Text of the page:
But also, we need to work as a country with the World Food Programme. We are the fourth biggest donor of the World Food Programme.
We need to step up to the plate. I think we've done a lot. We need to do more. We will do more.
And this is certainly a focus of our conversations here right now, where I am in Los Angeles at the Summit of the Americas because what is happening
in Ukraine it's having an impact on food prices around the world. And it's having an impact on inflation, on gas prices.
And so from household in Chile to the household in Canada, to a family in Senegal, or in Lebanon, everybody is having -- is living through the
negative impacts of Putin's war of choice in Ukraine.
SOARES: And the ripple effect, like I said, have been peeing felt all over the world. I remember Ursula von der Leyen, the European Commission chief,
said something like, this is a cold, callous, and calculated siege by Putin.
So, I mean, Minister, Putin does not seem to be deterred by sanctions. So, what else can you do on that front?
JOLY: Well, actually, we've announced, Isa, important sanctions yesterday. For the first time, Canada is going really after the fact that oil and gas
and chemical sector in Russia is really fueling his war machine. It's 50 percent of all his revenues.
So, now, our sanctions are targeting the professional service sector and therefore, Canadians working in the marketing, communications, accounting,
and many other professional services will not be able to service the oil, gas, and chemical industry of Russia.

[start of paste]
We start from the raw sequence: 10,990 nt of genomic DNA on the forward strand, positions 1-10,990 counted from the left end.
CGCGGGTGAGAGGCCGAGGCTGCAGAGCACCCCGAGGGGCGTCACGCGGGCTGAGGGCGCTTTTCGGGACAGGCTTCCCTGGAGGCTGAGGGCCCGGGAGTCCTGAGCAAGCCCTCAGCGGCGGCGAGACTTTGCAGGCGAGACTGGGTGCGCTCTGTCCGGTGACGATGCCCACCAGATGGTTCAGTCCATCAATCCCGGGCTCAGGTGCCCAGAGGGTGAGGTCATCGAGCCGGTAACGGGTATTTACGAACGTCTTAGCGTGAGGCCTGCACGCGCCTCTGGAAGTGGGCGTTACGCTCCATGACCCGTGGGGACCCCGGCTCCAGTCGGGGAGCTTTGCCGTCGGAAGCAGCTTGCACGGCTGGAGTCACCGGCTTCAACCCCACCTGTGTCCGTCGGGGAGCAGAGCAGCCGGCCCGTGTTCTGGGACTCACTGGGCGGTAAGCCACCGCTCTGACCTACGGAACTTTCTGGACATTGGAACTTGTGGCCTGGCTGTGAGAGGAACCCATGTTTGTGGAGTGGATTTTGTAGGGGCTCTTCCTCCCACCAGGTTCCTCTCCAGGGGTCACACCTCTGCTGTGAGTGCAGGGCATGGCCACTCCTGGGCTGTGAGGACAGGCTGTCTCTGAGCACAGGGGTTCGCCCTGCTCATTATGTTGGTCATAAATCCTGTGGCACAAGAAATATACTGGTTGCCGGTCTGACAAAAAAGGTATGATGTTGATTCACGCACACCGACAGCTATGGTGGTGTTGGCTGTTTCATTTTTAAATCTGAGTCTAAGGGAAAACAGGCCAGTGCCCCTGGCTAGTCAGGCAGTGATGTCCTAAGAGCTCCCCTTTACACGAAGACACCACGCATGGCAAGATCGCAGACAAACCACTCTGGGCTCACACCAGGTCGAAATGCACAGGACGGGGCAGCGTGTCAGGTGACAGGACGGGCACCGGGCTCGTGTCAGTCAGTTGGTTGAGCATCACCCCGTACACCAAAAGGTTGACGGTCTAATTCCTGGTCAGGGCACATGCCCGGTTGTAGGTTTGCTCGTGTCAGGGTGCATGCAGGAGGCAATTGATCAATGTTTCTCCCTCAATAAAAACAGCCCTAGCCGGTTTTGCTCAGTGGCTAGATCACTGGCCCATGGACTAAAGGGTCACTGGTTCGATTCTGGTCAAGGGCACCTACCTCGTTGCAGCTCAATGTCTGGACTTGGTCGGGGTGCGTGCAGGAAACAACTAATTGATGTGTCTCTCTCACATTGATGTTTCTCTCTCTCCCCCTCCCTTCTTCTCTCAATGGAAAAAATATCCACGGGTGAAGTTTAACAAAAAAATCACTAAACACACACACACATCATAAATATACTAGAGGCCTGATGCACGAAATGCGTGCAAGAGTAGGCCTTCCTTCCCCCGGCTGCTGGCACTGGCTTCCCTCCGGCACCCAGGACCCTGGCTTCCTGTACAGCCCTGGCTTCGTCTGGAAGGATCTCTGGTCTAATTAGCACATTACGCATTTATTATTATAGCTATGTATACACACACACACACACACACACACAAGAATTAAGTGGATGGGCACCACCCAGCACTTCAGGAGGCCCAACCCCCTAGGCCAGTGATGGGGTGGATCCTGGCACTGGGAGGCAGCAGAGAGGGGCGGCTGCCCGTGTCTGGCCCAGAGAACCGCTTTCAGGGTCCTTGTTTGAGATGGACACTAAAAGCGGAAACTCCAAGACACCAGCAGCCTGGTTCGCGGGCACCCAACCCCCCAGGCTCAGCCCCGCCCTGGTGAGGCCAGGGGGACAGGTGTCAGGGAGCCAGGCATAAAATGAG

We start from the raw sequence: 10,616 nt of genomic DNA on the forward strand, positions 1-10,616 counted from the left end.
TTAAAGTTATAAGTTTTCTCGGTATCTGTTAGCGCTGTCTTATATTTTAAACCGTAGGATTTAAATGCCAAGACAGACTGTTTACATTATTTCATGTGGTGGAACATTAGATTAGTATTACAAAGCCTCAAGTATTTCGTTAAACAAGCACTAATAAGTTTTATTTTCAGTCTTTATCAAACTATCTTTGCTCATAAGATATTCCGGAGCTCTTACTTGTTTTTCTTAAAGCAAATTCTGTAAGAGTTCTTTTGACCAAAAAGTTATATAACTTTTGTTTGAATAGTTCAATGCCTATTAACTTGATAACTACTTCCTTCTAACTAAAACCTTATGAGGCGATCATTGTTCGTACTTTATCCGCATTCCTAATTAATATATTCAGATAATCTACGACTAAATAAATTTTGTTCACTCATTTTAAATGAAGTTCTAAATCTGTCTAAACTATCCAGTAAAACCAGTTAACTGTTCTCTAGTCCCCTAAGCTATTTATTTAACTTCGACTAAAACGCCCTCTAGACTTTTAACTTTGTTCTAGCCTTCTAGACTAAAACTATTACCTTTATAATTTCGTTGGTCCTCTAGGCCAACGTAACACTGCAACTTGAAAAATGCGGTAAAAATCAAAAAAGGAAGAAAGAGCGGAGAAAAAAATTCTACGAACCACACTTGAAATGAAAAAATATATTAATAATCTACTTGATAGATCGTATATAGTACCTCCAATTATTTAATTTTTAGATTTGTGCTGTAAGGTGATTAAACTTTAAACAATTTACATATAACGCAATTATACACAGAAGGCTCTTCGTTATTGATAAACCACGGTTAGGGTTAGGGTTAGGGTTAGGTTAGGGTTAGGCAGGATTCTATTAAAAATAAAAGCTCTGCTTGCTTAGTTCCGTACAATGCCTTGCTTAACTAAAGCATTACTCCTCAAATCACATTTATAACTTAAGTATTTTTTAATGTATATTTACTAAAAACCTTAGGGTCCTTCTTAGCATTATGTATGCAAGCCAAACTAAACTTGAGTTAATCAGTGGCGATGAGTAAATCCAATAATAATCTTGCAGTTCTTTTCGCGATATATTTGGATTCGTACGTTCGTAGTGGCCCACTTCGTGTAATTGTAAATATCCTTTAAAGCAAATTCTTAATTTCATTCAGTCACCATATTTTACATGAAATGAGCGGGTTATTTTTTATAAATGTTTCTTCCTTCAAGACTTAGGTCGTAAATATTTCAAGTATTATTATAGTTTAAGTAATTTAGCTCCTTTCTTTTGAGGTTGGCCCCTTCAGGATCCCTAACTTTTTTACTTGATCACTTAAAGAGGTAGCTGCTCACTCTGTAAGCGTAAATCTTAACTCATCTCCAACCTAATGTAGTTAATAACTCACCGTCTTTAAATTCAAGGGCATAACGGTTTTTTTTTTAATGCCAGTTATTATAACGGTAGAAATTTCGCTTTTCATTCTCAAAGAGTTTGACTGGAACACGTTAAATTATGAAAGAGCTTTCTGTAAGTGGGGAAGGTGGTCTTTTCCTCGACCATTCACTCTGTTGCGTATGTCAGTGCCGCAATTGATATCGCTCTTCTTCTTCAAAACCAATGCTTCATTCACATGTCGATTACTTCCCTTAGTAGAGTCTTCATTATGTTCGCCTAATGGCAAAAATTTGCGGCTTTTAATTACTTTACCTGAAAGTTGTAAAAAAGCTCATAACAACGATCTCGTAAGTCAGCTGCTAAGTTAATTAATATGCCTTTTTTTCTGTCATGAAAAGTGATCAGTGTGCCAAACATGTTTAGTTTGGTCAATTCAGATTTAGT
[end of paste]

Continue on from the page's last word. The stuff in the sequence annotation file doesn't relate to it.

We hope that we can work with other countries of the G7 to continue to isolate economically and put pressure on Russia. Meanwhile, we are
continuing to first help on the negotiation side, like you are saying, regarding the food crisis. I was on the phone with the minister of foreign
affairs of Ukraine, Dmytro Kuleba, who is a good friend of mine. Even yesterday, we talked about it.
And at the same time, we need to send more weapons. We are sending heavy artillery, and I had also a good conversation with Tony Blinken a bit
earlier yesterday about this very issue.
SOARES: A lot going on at the moment. Of course, not just like we said, not just happening in Ukraine, but the impacts, the ripple effect right
around the world.
Melanie Joly, Canada's minister of foreign affairs -- thank you very much, Minister. We appreciate you taking the time to speak to us on the show.
JOLY: Thank you. Thank you.
SOARES: And coming up -- and coming up next, as Biden gives -- to meet Jair Bolsonaro, a caravan of migrants makes its way to the U.S.-Mexico
border. Bring you that story, next.
SOARES: Now, you are looking at a video of an estimated 5,000 migrants who are currently heading to the U.S. border from Mexico. They land it at a
southern town in Mexico, according to CNN en Espanol who have been reporting on the scene -- at the scene, pardon me. The caravan made up of